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I was listening to Morrissey sing Dear God, Please Help Me, on his recent album Ringleader of the Tormentors, when I had one of those moments of revelation that sometimes happen in pop music. As that light, vulnerable tenor floated above the song's gliding beat, I realized that I was hearing something that has been banished from whole sectors of the recording industry: a man singing out of tune.

He's not far off the pitch, most of the time, though enough to notice if you have an ear for that sort of thing. One descending line sags a little each time he sings it, especially at the words "track me down," when he slides a full tone flat at the trailing end of the phrase. He goes sharp, too, pushing a bit too high each time he reaches the last and highest-pitched words of the final refrain, "but the heart feels free." At this point in the music, Ennio Morricone's orchestral arrangement has reached its full magnificence, all the tension Morrissey sang about in the opening lines has dissipated, and you're left with the very tactile symbolism of a voice straining upwards as the heart feels its freedom.

Dear God, Please Help Me is one of the most beautiful songs of the year (also one of the most mischievous, since it portrays a sexual tryst as an encounter with divine mercy), and its flaws are part of its beauty. It might not have turned out nearly as well if Moz were up to date, and used Auto-Tune like everybody else.

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Auto-Tune, in case you haven't heard, is a top-selling software program that corrects pitch for musicians who can't always do it themselves. It became headline news three years ago, when country singer Allison Moorer attached stickers on her album Miss Fortune that read: "Absolutely no vocal tuning or pitch-correction [technology]was used in the making of this record."

A lot of the discussion since has focused on whether you're cheating if you use Auto-Tune, or programs like it. But at a time when people use samplers and old vinyl to make hit records without singing or playing any instrument themselves, it seems a bit quaint to say that Fatboy Slim is playing by the rules, but Paris Hilton isn't.

What matters more is what auto-tuning software is doing to musical styles and to our experience and expectations as listeners. It isn't just a tool, but an instrument that's reshaping the character of popular music, song by song.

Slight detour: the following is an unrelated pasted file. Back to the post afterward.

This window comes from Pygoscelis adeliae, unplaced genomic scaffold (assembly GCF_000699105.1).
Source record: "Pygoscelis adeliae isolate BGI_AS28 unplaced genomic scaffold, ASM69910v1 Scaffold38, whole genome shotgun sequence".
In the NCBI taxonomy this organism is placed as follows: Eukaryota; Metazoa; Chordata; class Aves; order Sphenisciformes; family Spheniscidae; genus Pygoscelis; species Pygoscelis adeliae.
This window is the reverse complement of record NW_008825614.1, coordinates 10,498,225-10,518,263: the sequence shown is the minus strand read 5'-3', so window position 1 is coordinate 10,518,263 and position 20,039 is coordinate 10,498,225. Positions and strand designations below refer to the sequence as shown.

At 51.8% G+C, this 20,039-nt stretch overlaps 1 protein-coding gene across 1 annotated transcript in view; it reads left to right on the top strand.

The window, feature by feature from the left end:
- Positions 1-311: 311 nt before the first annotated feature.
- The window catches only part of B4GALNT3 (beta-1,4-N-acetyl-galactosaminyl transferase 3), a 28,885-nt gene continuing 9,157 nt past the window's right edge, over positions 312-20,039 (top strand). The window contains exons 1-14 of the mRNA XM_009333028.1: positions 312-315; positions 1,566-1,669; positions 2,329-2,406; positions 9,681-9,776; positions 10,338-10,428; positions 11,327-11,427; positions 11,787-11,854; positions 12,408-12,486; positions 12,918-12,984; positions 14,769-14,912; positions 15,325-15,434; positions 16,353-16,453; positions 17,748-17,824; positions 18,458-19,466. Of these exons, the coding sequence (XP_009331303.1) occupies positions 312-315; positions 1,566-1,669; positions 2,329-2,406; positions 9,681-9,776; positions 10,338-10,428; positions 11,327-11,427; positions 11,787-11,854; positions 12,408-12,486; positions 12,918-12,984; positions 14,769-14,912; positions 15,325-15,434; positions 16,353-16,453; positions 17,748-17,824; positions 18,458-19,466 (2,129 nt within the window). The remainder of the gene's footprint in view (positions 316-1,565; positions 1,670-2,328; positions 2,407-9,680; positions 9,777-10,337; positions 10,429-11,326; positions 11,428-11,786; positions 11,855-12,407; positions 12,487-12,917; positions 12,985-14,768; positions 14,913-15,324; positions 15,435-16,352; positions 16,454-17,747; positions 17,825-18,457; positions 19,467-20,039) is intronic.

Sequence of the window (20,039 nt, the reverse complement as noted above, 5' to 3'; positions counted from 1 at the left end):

Auto-Tune was introduced in 1997 and has become standard equipment in most recording studios. Run anyone's voice or instrument through it (one at a time -- it can't tune a chord), and the program adjusts the pitch of each note to match the nearest comparable value in a preset scale. It's quick and easy to use, and if you listen to popular music, you're hearing its effects every day.

"It's on about 100 per cent of records that you hear on the radio," singer Neko Case said recently on PBS's The Tavis Smiley Show, exaggerating just a wee bit. She was trying to explain to Smiley why he had so often gone to concerts and found that the live thing (as he put it) "doesn't sound anything like the record that you fell in love with." Case told me last year that she asked the engineers at Toronto's Iguana Recording Studios, where she and Darryl Neudorf mixed her latest album, which singers coming through there still don't use the program to tweak their vocals. "They said, 'Just you and Nelly Furtado. Everyone else does,' " she said.

Bob Dylan, Neil Young or Tom Waits probably don't have much use for auto-tuning, because a ragged delivery is integral to their style. To hear one of these performers (whose careers were all well-established before Auto-Tune came along) singing perfectly in tune would be like seeing Dylan with a facelift.

Auto-tuning is audibly rampant in the R&B scene, and among young punk and emo bands. Green Day's hit single Wake Me Up When September Ends is almost a love song to pitch-correction technology. Singer Billie Joe Armstrong delivers this pop-punk ballad about insecurity and pain in an unnaturally steady stream of pitch-perfect vocal sound. It might be an organ playing, except that it's still obviously a human voice, backed by heavily distorted guitars that are also dead in tune from start to finish.

Green Day presents itself as a punk band, and punk has traditionally gone for a messed-up, do-it-yourself aesthetic that scorns overt displays of skill or polish. In that context, the perfectionism of Wake Me Up When September Ends feels like the last nail in Joe Strummer's coffin. Punk used to be about losing control and not really wanting it back; Green Day makes the genre seem as tidy as a golf green. You might say that Green Day was always headed in that direction ("They're not punk, they're plonk," said the Sex Pistols' John Lydon earlier this year), but auto-tuning may have boosted them to the summit of neatness.